• GOOD CARE? ...

    GOOD CARE? WHO KNOWS? In The Wall Street Journal , more empirical scorn is being heaped on consumer-directed health care, this time in the form of a study showing that consumers have absolutely no idea what good health care is. Researchers from the RAND Corp., UCLA, and the Department of Veteran's Affairs had 236 elderly patients in two major managed-care plans rate the quality of their health care. Satisfaction was high, with the average rating a super 8.9 out of 10. Then the researchers sat down to rate the care that these same patients received. They compared care received to care that should have been received, taking into account fundamental metrics like whether a patient received Aspirin within an hour of being diagnosed with acute myocardial infarction. Scores plummeted. Despite the high level of patient satisfaction, the researchers gave the care a failing grade of 5.5. More interesting, the patients who rated their care as a 10 were just as likely to be getting low-quality...
  • BYE BYE, BOLTON....

    BYE BYE, BOLTON. In a web column yesterday, I wrote that Ambassador Bolton faces an uphill confirmation battle. Well, it seems that Bolton's prospects just got much, much dimmer. Moments ago, Senate Foreign Relations Committee Chair Richard Lugar delayed a scheduled vote on Bolton following "consultations with a few other senators." "A few other senators" is perhaps code for Lincoln Chafee , who was the only Republican as yet undecided on how he would vote on Bolton in committee. Word was that Chaffee was disinclined to vote against Bolton because of his tough primary election on Tuesday. That seems not to be the case. And with Chafee digging his heels in against Bolton before his primary, then he is sure to continue with his opposition to the nominee for the foreseeable future. Another possible reason could be that the Republican leadership realized that even if all Republicans on the SFRC, including Chafee, voted for Bolton, they still would not likely muster enough votes to...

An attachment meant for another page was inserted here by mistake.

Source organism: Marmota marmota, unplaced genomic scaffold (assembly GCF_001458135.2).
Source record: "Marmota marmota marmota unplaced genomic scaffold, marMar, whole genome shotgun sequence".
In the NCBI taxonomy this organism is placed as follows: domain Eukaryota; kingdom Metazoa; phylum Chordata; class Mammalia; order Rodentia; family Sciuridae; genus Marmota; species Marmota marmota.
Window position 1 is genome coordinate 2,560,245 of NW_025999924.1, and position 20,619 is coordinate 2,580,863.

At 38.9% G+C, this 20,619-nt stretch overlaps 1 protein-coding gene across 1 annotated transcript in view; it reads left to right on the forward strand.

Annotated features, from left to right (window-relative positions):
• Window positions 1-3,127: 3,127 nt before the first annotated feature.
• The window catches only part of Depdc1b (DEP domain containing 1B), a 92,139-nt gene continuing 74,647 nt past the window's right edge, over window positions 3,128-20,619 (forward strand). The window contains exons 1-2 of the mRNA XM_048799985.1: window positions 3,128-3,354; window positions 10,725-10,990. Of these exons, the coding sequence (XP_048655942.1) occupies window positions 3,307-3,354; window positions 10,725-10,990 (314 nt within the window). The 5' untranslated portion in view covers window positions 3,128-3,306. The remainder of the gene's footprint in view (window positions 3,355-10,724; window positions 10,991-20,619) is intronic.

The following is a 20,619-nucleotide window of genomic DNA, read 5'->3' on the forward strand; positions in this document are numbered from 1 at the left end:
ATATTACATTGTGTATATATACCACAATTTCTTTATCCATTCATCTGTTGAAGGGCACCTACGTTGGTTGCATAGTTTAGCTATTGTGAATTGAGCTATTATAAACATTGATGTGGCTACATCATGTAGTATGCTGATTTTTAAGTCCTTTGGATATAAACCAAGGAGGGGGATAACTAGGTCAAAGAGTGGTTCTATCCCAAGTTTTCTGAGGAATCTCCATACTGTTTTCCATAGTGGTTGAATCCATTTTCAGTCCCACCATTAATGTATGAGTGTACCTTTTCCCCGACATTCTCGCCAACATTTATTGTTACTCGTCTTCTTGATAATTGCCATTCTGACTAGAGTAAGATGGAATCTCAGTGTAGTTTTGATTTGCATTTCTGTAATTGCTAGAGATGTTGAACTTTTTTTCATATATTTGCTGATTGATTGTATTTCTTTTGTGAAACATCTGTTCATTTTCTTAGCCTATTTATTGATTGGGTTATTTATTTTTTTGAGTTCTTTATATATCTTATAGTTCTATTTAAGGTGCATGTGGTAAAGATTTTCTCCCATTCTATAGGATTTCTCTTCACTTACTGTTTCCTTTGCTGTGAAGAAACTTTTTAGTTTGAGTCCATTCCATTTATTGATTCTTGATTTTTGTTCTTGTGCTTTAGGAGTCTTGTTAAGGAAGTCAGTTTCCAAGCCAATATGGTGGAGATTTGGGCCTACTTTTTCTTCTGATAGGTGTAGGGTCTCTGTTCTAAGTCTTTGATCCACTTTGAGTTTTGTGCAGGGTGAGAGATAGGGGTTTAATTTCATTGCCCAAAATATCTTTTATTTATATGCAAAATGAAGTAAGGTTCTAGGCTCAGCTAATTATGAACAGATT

• IT'S THE MERITOCRACY,...

    IT'S THE MERITOCRACY, STUPID . David Brooks has an op-ed today rebutting the "populist myths of economic inequality" that's just...wrong. It's not sneaky, or subtly misleading, or anything else. It's simply an incorrect recitation of economic data that is meant to convince readers of things that aren't true. As Dean Baker points out his must-read take-down , just about no economic statistic Brooks cites is actually correct. Where Brooks argues that "[w]ages and benefits have made up roughly the same share of G.D.P. for 50 years," "roughly" conceals an actual 1.7 percent drop in the corporate sector (the only area where profits matter), which equates to six percent of family income for the bottom 60 percent. And don't take Baker's word for it; as Harold Meyerson mentioned in a past column, "According to a report by Goldman Sachs economists, 'the most important contributor to higher profit margins over the past five years has been a decline in labor's share of national income.'" I...